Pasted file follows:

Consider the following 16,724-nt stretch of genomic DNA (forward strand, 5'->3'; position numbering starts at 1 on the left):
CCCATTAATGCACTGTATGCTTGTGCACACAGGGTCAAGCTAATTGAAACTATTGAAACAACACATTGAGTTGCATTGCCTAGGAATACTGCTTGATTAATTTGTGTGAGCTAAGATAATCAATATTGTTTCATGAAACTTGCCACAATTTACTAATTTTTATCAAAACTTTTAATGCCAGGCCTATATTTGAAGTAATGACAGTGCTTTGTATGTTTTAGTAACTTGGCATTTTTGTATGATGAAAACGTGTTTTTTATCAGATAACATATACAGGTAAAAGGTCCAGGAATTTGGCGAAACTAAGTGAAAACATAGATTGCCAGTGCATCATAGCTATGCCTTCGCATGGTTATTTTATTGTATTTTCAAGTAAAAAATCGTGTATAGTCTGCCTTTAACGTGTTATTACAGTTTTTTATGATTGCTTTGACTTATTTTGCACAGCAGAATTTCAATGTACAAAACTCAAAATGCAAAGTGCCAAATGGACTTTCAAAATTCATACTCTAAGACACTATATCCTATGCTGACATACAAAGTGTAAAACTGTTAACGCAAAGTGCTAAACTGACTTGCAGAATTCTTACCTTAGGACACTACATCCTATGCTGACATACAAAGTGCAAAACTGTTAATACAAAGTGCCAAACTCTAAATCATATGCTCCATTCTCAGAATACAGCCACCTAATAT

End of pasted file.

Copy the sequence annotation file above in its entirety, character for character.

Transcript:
Consider the following 16,724-nt stretch of genomic DNA (forward strand, 5'->3'; position numbering starts at 1 on the left):
CCCATTAATGCACTGTATGCTTGTGCACACAGGGTCAAGCTAATTGAAACTATTGAAACAACACATTGAGTTGCATTGCCTAGGAATACTGCTTGATTAATTTGTGTGAGCTAAGATAATCAATATTGTTTCATGAAACTTGCCACAATTTACTAATTTTTATCAAAACTTTTAATGCCAGGCCTATATTTGAAGTAATGACAGTGCTTTGTATGTTTTAGTAACTTGGCATTTTTGTATGATGAAAACGTGTTTTTTATCAGATAACATATACAGGTAAAAGGTCCAGGAATTTGGCGAAACTAAGTGAAAACATAGATTGCCAGTGCATCATAGCTATGCCTTCGCATGGTTATTTTATTGTATTTTCAAGTAAAAAATCGTGTATAGTCTGCCTTTAACGTGTTATTACAGTTTTTTATGATTGCTTTGACTTATTTTGCACAGCAGAATTTCAATGTACAAAACTCAAAATGCAAAGTGCCAAATGGACTTTCAAAATTCATACTCTAAGACACTATATCCTATGCTGACATACAAAGTGTAAAACTGTTAACGCAAAGTGCTAAACTGACTTGCAGAATTCTTACCTTAGGACACTACATCCTATGCTGACATACAAAGTGCAAAACTGTTAATACAAAGTGCCAAACTCTAAATCATATGCTCCATTCTCAGAATACAGCCACCTAATAT